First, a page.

How Do You Know You have Tooth Ache?
You can only know you have a toothache if you already know some of its symptoms and signs. The most common way that you can do this is by experiencing pain in your jaw or tooth nerves. You will know you need to see a dentist if you experience:
- A sharp, constant and sometimes throbbing pain in your tooth - The pain can be experienced whether you apply pressure on the tooth or not.
- A tender and sometimes painful swelling around the tooth.
- Cases of mild or severe fevers and headaches.
- A foul tasting drainage from your teeth or an infected tooth.
- Foul smell from your mouth even after you have brushed your teeth.
If you have a tooth problem, you will experience one of more of these symptoms. On the other hand, it is possible for these conditions to subside within a day or two. You could still schedule an appointment with your dentist to make sure everything is well. If the ache continues over several days, the pain becomes severe, it even develops into a fever, you feel pain each time you open your mouth or you have an earache you should make an emergency appointment with your dentist.
It is only through proper identification of the root cause of the condition that you will be in a position to get the accurate remedy, be it medical attention of a solution that you can do on your own. It is also very important that you take the correct measures to ensure that the condition does not spread to other teeth. An uncontrolled toothache can affect parts of your face, your skull and even enter your blood stream causing more damage.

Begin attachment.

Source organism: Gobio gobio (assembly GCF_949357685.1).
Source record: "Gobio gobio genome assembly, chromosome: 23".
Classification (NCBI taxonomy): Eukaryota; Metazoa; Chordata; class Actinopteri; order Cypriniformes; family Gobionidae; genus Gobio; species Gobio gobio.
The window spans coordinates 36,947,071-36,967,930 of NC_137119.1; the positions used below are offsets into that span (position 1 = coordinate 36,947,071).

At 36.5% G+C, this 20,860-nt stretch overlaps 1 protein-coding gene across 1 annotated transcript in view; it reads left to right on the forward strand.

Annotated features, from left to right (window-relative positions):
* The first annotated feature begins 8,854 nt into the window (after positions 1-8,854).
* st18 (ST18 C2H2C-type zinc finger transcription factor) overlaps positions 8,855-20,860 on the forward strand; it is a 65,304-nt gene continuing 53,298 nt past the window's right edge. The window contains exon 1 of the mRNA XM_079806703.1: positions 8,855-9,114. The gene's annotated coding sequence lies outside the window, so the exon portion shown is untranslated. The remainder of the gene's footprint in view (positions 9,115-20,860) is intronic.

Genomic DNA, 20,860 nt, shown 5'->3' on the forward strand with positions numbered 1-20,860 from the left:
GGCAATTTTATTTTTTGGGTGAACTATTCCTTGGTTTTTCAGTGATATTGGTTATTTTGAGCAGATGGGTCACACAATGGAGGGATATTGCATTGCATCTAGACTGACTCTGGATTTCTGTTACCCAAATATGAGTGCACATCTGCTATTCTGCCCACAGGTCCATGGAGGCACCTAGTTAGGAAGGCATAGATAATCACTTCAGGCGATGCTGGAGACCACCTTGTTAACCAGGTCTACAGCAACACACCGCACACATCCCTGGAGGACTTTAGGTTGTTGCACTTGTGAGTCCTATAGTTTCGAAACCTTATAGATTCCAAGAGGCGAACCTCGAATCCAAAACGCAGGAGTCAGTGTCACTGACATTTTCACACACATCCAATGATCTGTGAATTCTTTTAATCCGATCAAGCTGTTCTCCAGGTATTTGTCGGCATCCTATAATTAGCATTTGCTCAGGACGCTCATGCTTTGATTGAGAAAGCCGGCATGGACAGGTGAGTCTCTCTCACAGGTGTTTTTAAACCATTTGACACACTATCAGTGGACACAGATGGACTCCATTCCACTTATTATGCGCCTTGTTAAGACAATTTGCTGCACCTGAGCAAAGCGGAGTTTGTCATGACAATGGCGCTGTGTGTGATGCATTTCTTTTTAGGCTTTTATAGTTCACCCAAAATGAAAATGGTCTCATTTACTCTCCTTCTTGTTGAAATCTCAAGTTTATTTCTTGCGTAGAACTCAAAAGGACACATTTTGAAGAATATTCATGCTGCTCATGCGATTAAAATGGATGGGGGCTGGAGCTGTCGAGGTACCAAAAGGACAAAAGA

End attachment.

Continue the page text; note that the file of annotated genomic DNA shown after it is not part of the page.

What is the Treatment for Toothache?
There are very many treatments that can be used to stop the tooth from aching. The only problem is that you must first know the type of toothache you have or its cause before you can have the most effective treatment. When you go to the dentist, the practitioner will:
- Obtain you medical history and conduct a physical examination.
- Seek information from you such as when the pain started, how long you have been experiencing it, where it is located, what makes the pain worse and what makes it better.
- Make a thorough examination of your mouth, teeth, gums, tongue, throat, ears, neck and nose
- Take an X-ray if he or she suspects there is more to the pain that what it seems.
- Establish the root cause before prescribing a medication.
Once the dentist has diagnosed the cause to the problem, he or she will take the necessary steps to ensure you do not have the pain again. If it is a tooth cavity, the cavity has to be filled, or if you want the tooth can be removed altogether. An infection of the tooth nerve is best treated by a root canal the same way a bacterial infection is treated. In the case of a swelling on the gum or jaw, the dentist may prescribe an antibiotic to reduce the swelling and also reduce the pain if you are experiencing any. The other way to reduce the swelling and pain caused by a toothache is through a Phototherapy done using a cold laser.